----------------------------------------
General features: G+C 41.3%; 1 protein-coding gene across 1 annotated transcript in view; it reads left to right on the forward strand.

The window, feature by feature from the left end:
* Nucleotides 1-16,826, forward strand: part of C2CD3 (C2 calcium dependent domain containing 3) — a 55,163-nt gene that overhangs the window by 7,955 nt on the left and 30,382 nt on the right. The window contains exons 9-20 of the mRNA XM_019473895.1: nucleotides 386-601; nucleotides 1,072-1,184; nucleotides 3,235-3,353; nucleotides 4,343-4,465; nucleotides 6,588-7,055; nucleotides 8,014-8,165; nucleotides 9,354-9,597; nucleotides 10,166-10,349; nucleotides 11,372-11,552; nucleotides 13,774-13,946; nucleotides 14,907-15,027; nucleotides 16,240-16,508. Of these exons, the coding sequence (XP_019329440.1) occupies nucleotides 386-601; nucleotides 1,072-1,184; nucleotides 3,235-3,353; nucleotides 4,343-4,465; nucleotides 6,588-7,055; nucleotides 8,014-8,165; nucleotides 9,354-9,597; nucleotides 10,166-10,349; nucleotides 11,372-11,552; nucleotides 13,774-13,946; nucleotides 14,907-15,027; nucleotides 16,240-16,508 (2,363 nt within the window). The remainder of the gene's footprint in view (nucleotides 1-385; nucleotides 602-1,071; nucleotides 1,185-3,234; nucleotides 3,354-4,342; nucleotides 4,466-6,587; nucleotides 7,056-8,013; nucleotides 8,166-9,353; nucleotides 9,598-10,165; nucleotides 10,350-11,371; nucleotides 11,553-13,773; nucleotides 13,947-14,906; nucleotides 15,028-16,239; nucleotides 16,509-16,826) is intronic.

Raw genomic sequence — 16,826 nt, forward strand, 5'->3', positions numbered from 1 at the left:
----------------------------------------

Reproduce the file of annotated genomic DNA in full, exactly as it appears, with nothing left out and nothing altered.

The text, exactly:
General features: G+C 41.3%; 1 protein-coding gene across 1 annotated transcript in view; it reads left to right on the forward strand.

The window, feature by feature from the left end:
* Nucleotides 1-16,826, forward strand: part of C2CD3 (C2 calcium dependent domain containing 3) — a 55,163-nt gene that overhangs the window by 7,955 nt on the left and 30,382 nt on the right. The window contains exons 9-20 of the mRNA XM_019473895.1: nucleotides 386-601; nucleotides 1,072-1,184; nucleotides 3,235-3,353; nucleotides 4,343-4,465; nucleotides 6,588-7,055; nucleotides 8,014-8,165; nucleotides 9,354-9,597; nucleotides 10,166-10,349; nucleotides 11,372-11,552; nucleotides 13,774-13,946; nucleotides 14,907-15,027; nucleotides 16,240-16,508. Of these exons, the coding sequence (XP_019329440.1) occupies nucleotides 386-601; nucleotides 1,072-1,184; nucleotides 3,235-3,353; nucleotides 4,343-4,465; nucleotides 6,588-7,055; nucleotides 8,014-8,165; nucleotides 9,354-9,597; nucleotides 10,166-10,349; nucleotides 11,372-11,552; nucleotides 13,774-13,946; nucleotides 14,907-15,027; nucleotides 16,240-16,508 (2,363 nt within the window). The remainder of the gene's footprint in view (nucleotides 1-385; nucleotides 602-1,071; nucleotides 1,185-3,234; nucleotides 3,354-4,342; nucleotides 4,466-6,587; nucleotides 7,056-8,013; nucleotides 8,166-9,353; nucleotides 9,598-10,165; nucleotides 10,350-11,371; nucleotides 11,553-13,773; nucleotides 13,947-14,906; nucleotides 15,028-16,239; nucleotides 16,509-16,826) is intronic.

Raw genomic sequence — 16,826 nt, forward strand, 5'->3', positions numbered from 1 at the left: